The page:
Candle making

candle making – it just makes sense!

Making candles to go with all the jesmonite design pieces is just a match made in heaving right?

So I ventured into the world of candle making. Here are my comments after 2 months of testing.

The Mix

Making candles is sooo soothing and one should think that its just about getting some paraffin or stearin and then wuup – Candles done and ready for the shop.

I have watched plenty of youtube videos and googled anything related to candle making, and it is just such a huge information overload, that I don’t even know where to start.

So I decided to just test it out, try something and see how it goes.

The basics are:

Candle ingredients are very different.

Soy pebbles are great for candle jars and glass containers, but they don’t work well with candle molds.

So I tried and tested a candle mold with a soy base with a 10-20% paraffin blend and even though it looked really great fresh out of the mold, it did not do well once it was burning. it only took about an hour and it was one hot mess all over my living room table as soy has a very low melting temperature and thats the reason why its recommended only for jars and glasses. I found out the hard way. Lesson learned.

Totally not a success!!

So I had to test some more and change up the blend.

Doing a 100% parafin mixture, the candle tends to just look very “plasticky” and store bought, and thats not a look I want in my shop. Also a pure parafin blend tends to give a lot of sink holes as they are called. Simply put – ones it cools down, holes form in the middle of the mold and you have to refill it and it can leave marks that make the candles less attractive and the colors seem to not match after a second pour.

So I settled on a 80% paraffin – 20% soy blend and it works really well. Sink holes are at a minimum and the texture is just great, so I’m gonna go for that for now, and I will also start experimenting with stearin as a blending option too.

When heating up the pebbles, there are sooo many rules depending on where you search for information, but I figured out that you heat it up slowly until melted, add color, stir, let it cool a bit before pouring. I have no idea what the temperature is, but it cannot get to boiling temperature as it ruins the crystals and makes the whole process of candle making impossible to predict.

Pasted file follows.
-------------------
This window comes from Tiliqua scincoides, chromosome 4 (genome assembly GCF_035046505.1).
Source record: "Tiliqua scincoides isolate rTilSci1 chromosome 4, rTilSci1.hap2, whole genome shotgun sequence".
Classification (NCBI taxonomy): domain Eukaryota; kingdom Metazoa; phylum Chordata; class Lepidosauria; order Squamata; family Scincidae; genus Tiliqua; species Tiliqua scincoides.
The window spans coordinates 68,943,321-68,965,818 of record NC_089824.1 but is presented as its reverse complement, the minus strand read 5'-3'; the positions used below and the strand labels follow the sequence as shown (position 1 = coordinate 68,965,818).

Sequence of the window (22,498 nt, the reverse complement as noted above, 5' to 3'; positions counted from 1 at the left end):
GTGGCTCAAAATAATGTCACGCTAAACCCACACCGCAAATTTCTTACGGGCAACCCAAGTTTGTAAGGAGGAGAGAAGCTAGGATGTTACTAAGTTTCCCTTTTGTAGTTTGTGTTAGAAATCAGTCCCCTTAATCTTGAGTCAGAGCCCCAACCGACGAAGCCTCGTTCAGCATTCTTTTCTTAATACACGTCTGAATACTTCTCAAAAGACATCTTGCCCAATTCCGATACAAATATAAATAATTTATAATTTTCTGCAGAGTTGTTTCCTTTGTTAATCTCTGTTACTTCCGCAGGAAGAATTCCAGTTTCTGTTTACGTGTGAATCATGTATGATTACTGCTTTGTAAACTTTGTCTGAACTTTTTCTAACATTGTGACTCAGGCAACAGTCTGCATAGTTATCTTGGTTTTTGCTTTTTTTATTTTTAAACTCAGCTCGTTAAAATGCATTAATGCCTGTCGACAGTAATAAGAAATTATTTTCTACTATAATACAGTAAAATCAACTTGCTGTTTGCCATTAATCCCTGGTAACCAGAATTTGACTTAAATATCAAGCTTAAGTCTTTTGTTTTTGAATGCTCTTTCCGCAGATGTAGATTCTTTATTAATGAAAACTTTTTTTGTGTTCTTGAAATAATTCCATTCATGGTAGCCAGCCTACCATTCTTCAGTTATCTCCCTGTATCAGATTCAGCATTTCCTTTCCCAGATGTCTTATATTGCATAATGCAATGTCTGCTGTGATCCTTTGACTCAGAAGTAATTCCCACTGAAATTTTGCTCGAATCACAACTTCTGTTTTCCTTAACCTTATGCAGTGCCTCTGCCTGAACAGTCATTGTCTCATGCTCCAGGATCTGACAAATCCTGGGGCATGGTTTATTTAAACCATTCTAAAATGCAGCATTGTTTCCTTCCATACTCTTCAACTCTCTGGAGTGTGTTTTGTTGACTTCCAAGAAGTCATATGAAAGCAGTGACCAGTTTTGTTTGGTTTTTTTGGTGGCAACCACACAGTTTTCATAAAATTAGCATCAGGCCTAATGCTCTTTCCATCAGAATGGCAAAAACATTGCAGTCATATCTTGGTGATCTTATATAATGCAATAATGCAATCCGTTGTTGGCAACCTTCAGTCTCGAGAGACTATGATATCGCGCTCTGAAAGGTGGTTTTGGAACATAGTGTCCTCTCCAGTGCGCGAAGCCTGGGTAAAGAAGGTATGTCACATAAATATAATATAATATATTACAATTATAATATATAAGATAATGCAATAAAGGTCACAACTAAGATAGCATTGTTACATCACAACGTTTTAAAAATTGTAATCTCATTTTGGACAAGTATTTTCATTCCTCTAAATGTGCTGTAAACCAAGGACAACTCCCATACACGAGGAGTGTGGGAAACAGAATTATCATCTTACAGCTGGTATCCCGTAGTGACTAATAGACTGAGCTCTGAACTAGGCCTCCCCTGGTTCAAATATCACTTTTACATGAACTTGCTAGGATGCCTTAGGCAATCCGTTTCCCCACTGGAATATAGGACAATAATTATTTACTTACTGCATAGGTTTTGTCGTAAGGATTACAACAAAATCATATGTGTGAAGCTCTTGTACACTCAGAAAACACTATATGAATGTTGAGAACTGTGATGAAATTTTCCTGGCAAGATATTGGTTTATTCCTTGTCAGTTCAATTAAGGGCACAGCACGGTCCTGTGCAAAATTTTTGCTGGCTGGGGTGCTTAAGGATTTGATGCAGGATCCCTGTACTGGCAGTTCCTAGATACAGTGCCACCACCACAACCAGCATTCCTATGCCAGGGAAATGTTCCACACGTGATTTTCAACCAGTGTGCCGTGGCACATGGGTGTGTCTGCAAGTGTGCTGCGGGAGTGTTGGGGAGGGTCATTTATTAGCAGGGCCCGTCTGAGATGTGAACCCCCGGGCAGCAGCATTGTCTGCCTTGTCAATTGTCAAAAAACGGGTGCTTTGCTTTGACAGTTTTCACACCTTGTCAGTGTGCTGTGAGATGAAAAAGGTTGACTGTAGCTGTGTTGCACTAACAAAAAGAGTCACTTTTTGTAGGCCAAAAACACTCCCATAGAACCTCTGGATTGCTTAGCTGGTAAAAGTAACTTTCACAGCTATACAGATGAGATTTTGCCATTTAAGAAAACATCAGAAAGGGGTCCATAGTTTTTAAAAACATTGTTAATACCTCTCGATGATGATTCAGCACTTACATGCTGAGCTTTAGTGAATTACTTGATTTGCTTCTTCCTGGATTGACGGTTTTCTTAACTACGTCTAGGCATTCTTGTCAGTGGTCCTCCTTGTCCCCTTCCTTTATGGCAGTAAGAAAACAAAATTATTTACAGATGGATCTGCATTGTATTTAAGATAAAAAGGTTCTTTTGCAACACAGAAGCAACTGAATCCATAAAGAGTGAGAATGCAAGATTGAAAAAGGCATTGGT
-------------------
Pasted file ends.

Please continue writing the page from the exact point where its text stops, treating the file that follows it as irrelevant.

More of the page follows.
The colors

There are a lot of different color options to chose from, but they can be quite expensive and hard to come by.

In general colors for candle making are solid and come in small pebbles, sticks, grinded or squares like chocolate. There are two main issues when it comes to coloring – Its expensive and difficult to re-create once you have a color you like.

So I went with a gut feeling and for some reason, a hunch I had from my school years – Crayons… they are wax based, come in many colors and are available in most bookstores, grocery stores etc. And the best part is, they are very inexpensive!

Its quite easy to measure the quantity of a crayon, 0,5 cm for light colors and maybe 2 cm for bright colors for a batch of 400 ml candle mix – that is quite inexpensive. Only downside is that it takes a while to dissolve, but for now I can handle that 🙂

Molds and makes

So about 40-50 test candles later and purchasing molds like this one I was finally ready to make my first candles for the shop.

I wanted to start out with light color that are more of a pastel rather than bright colors, as they would work well with my jesmonite items that I have made for the fair in my hometown, and they turned out beautiful.

I simply love the cozyness it oozes out and I can’t wait to make more.

For now I ran out of stock and sold all of fair, so I guess it was a huge success. Yay

Next stop is scented candles and new mixing methods with stearin and new Origami molds.

Lots of love and creative thoughts Sys

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